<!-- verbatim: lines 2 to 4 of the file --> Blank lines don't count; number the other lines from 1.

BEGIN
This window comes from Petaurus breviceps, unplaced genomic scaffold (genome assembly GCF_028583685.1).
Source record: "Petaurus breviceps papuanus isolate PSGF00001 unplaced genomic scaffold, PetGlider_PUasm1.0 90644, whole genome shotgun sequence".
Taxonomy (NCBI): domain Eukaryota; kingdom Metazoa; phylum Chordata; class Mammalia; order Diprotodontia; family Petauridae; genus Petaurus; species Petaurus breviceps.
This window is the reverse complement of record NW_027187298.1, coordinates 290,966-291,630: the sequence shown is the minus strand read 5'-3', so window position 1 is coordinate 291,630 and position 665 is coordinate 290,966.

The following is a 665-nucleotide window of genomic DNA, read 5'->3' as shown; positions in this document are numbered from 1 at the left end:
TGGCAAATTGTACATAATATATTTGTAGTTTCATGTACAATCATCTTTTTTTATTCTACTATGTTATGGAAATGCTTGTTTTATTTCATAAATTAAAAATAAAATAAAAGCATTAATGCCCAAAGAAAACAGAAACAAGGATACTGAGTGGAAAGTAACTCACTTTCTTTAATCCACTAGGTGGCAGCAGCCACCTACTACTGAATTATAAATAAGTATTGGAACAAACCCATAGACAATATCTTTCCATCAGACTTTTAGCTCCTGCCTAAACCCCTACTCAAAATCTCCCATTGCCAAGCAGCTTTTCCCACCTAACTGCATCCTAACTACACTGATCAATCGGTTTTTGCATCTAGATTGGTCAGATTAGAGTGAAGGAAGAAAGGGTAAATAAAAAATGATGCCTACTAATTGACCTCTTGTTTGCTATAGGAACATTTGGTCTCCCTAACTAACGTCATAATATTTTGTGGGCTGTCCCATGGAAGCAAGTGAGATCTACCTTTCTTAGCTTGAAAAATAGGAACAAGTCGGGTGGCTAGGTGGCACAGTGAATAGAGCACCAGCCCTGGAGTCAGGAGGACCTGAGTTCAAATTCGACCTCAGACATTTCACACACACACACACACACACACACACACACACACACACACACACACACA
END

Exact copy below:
Source record: "Petaurus breviceps papuanus isolate PSGF00001 unplaced genomic scaffold, PetGlider_PUasm1.0 90644, whole genome shotgun sequence".
Taxonomy (NCBI): domain Eukaryota; kingdom Metazoa; phylum Chordata; class Mammalia; order Diprotodontia; family Petauridae; genus Petaurus; species Petaurus breviceps.
This window is the reverse complement of record NW_027187298.1, coordinates 290,966-291,630: the sequence shown is the minus strand read 5'-3', so window position 1 is coordinate 291,630 and position 665 is coordinate 290,966.